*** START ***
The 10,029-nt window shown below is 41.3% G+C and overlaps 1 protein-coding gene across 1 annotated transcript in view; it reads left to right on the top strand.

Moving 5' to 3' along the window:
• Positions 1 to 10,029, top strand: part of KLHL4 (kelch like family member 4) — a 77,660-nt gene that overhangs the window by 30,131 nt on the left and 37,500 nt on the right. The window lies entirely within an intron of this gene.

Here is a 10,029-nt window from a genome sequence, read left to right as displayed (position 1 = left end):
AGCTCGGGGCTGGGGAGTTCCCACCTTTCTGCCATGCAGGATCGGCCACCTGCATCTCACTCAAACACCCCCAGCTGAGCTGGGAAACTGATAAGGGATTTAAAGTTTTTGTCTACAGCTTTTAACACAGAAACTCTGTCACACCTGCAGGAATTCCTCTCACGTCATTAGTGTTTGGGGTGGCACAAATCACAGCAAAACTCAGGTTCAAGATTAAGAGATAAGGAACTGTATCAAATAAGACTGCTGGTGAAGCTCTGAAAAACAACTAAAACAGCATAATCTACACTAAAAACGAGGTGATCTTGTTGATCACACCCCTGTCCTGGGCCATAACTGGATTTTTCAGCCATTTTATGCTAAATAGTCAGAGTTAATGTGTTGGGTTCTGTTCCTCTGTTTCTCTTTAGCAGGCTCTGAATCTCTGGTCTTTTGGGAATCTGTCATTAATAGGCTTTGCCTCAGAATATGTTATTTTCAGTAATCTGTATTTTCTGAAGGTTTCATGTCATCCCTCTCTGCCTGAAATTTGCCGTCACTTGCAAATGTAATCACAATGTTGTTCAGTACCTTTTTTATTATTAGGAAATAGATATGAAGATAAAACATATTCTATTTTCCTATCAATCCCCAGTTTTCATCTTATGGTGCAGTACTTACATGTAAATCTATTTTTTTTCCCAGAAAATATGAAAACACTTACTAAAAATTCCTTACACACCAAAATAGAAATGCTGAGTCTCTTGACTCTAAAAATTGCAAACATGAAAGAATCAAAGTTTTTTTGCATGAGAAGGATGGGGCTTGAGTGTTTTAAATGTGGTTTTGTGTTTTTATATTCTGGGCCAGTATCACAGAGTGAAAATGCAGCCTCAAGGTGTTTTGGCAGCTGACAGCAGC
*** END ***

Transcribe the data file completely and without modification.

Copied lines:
The 10,029-nt window shown below is 41.3% G+C and overlaps 1 protein-coding gene across 1 annotated transcript in view; it reads left to right on the top strand.

Moving 5' to 3' along the window:
• Positions 1 to 10,029, top strand: part of KLHL4 (kelch like family member 4) — a 77,660-nt gene that overhangs the window by 30,131 nt on the left and 37,500 nt on the right. The window lies entirely within an intron of this gene.

Here is a 10,029-nt window from a genome sequence, read left to right as displayed (position 1 = left end):
AGCTCGGGGCTGGGGAGTTCCCACCTTTCTGCCATGCAGGATCGGCCACCTGCATCTCACTCAAACACCCCCAGCTGAGCTGGGAAACTGATAAGGGATTTAAAGTTTTTGTCTACAGCTTTTAACACAGAAACTCTGTCACACCTGCAGGAATTCCTCTCACGTCATTAGTGTTTGGGGTGGCACAAATCACAGCAAAACTCAGGTTCAAGATTAAGAGATAAGGAACTGTATCAAATAAGACTGCTGGTGAAGCTCTGAAAAACAACTAAAACAGCATAATCTACACTAAAAACGAGGTGATCTTGTTGATCACACCCCTGTCCTGGGCCATAACTGGATTTTTCAGCCATTTTATGCTAAATAGTCAGAGTTAATGTGTTGGGTTCTGTTCCTCTGTTTCTCTTTAGCAGGCTCTGAATCTCTGGTCTTTTGGGAATCTGTCATTAATAGGCTTTGCCTCAGAATATGTTATTTTCAGTAATCTGTATTTTCTGAAGGTTTCATGTCATCCCTCTCTGCCTGAAATTTGCCGTCACTTGCAAATGTAATCACAATGTTGTTCAGTACCTTTTTTATTATTAGGAAATAGATATGAAGATAAAACATATTCTATTTTCCTATCAATCCCCAGTTTTCATCTTATGGTGCAGTACTTACATGTAAATCTATTTTTTTTCCCAGAAAATATGAAAACACTTACTAAAAATTCCTTACACACCAAAATAGAAATGCTGAGTCTCTTGACTCTAAAAATTGCAAACATGAAAGAATCAAAGTTTTTTTGCATGAGAAGGATGGGGCTTGAGTGTTTTAAATGTGGTTTTGTGTTTTTATATTCTGGGCCAGTATCACAGAGTGAAAATGCAGCCTCAAGGTGTTTTGGCAGCTGACAGCAGC